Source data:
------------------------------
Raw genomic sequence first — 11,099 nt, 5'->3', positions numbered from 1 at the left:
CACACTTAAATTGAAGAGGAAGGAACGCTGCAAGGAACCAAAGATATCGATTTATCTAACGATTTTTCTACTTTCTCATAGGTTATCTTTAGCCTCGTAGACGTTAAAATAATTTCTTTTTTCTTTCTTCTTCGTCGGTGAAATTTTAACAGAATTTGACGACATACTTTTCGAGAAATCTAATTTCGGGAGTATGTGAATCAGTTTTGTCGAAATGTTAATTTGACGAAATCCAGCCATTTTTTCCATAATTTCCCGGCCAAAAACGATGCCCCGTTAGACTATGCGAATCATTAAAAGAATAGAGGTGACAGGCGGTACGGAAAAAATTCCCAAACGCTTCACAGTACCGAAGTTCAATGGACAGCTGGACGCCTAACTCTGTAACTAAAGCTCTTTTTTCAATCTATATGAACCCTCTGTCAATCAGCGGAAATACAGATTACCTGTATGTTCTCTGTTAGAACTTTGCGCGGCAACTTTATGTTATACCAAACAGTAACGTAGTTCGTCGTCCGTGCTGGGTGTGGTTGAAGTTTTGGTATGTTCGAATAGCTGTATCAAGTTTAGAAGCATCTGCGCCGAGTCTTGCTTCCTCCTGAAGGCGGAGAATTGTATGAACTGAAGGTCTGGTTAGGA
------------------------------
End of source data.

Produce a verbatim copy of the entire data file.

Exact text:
Raw genomic sequence first — 11,099 nt, 5'->3', positions numbered from 1 at the left:
CACACTTAAATTGAAGAGGAAGGAACGCTGCAAGGAACCAAAGATATCGATTTATCTAACGATTTTTCTACTTTCTCATAGGTTATCTTTAGCCTCGTAGACGTTAAAATAATTTCTTTTTTCTTTCTTCTTCGTCGGTGAAATTTTAACAGAATTTGACGACATACTTTTCGAGAAATCTAATTTCGGGAGTATGTGAATCAGTTTTGTCGAAATGTTAATTTGACGAAATCCAGCCATTTTTTCCATAATTTCCCGGCCAAAAACGATGCCCCGTTAGACTATGCGAATCATTAAAAGAATAGAGGTGACAGGCGGTACGGAAAAAATTCCCAAACGCTTCACAGTACCGAAGTTCAATGGACAGCTGGACGCCTAACTCTGTAACTAAAGCTCTTTTTTCAATCTATATGAACCCTCTGTCAATCAGCGGAAATACAGATTACCTGTATGTTCTCTGTTAGAACTTTGCGCGGCAACTTTATGTTATACCAAACAGTAACGTAGTTCGTCGTCCGTGCTGGGTGTGGTTGAAGTTTTGGTATGTTCGAATAGCTGTATCAAGTTTAGAAGCATCTGCGCCGAGTCTTGCTTCCTCCTGAAGGCGGAGAATTGTATGAACTGAAGGTCTGGTTAGGA